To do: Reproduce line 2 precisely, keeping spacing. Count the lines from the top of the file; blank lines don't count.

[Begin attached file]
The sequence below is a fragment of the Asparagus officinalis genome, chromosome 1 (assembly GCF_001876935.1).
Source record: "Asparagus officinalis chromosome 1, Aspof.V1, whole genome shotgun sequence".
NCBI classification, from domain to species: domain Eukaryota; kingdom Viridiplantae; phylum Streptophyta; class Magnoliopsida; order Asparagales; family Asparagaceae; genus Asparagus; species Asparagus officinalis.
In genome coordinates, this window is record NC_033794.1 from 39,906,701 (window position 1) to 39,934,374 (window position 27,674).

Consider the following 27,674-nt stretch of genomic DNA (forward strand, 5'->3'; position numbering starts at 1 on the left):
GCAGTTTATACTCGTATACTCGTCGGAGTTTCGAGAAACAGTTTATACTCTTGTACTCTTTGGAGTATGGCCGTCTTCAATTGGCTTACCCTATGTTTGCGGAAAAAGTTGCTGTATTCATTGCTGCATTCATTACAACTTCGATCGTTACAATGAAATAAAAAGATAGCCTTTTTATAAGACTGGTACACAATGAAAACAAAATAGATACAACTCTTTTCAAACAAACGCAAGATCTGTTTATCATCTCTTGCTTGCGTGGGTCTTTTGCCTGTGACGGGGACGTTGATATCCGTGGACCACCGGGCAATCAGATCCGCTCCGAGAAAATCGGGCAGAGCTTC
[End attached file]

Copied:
Source record: "Asparagus officinalis chromosome 1, Aspof.V1, whole genome shotgun sequence".